Docket No. 2228.
August 24, 1932.
APPEAL from a judgment of the Superior Court of Los Angeles County. William C. Doran, Judge. Affirmed in part and dismissed in part.
Haines Bisher for Appellants.
U.S. Webb, Attorney-General, John D. Richer, Deputy Attorney-General, Buron Fitts, District Attorney, and Hugh McIsaac, Deputy District Attorney, for Respondent.
Defendants appeal from a judgment of conviction of the crime of arson and the crime of burning insured property.
The only point raised by them on their appeal is that the evidence adduced on the trial of the action was insufficient to sustain the judgment.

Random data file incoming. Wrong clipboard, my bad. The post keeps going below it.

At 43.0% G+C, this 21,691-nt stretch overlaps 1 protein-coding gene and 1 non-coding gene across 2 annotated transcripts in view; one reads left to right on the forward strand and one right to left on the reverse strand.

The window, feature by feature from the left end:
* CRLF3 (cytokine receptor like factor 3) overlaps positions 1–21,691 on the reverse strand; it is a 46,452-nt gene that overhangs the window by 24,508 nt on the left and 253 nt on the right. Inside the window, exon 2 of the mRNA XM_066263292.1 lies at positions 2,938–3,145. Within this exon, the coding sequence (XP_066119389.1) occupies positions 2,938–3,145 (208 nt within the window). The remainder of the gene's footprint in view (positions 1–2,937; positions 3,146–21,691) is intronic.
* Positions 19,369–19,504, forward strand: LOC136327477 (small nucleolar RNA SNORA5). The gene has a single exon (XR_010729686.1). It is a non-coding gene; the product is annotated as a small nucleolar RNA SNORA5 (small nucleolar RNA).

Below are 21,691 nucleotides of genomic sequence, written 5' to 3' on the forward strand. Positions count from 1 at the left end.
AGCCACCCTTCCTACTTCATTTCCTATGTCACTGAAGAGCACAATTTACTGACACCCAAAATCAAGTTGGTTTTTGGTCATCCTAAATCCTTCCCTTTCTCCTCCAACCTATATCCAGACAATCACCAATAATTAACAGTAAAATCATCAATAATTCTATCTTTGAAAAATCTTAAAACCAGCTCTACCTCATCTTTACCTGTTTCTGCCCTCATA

A consideration of the record herein discloses the following incriminatory circumstances, to wit: The defendants sustain the relation one toward the other of brother and sister. Together they lived as the sole occupants of a six-room, onestory building, of which, to the extent that it was being purchased on a contract of sale by the defendant Patello, and that at the time of the partial burning of the same he owed about $1500 on the purchase price thereof, of which sum he was delinquent in approximately the amount of $300, defendant Patello was the owner. The "sound" value of the building at the time it was burned was $1858, and its "replacement" value was $2,445; but, as appears from the evidence, the defendant carried an insurance policy on the building in the sum of $3,000. Defendant Florio was the owner of the furniture stored in the said building, on which, although its "sound" value was but $594.65, she carried an insurance policy in the sum of $1500. At the time of the fire she was in poor health. She had no income, and her cousin and her brother had been advancing money to her for the purpose of paying doctor's bills which she had contracted. The evidence shows that on the day on which the fire occurred defendant Patello left the house in question at about 3:30 o'clock in the afternoon, and that the defendant Florio left the premises at about 7 o'clock P.M. of the same day. Defendant Patello was engaged in the fruit business and was occupied in the conduct thereof from 3:30 o'clock in the afternoon until 11:30 o'clock on that night, at about which time he was arrested. On leaving her home, defendant Florio went to the house of a neighbor, which was directly across the street from the place of business of her brother Patello, at which former place she remained during the whole of the night on which the fire occurred. It appears that at her brother's place of business she had left word for him to call for her at the place at which she was visiting as soon as he completed his business transactions for the day or the night; but that on his failure to call for her, defendant Florio spent the night with the neighbor as aforesaid. When arrested, defendant Patello stated in substance that "he absolutely did not know where she (his sister) could be reached".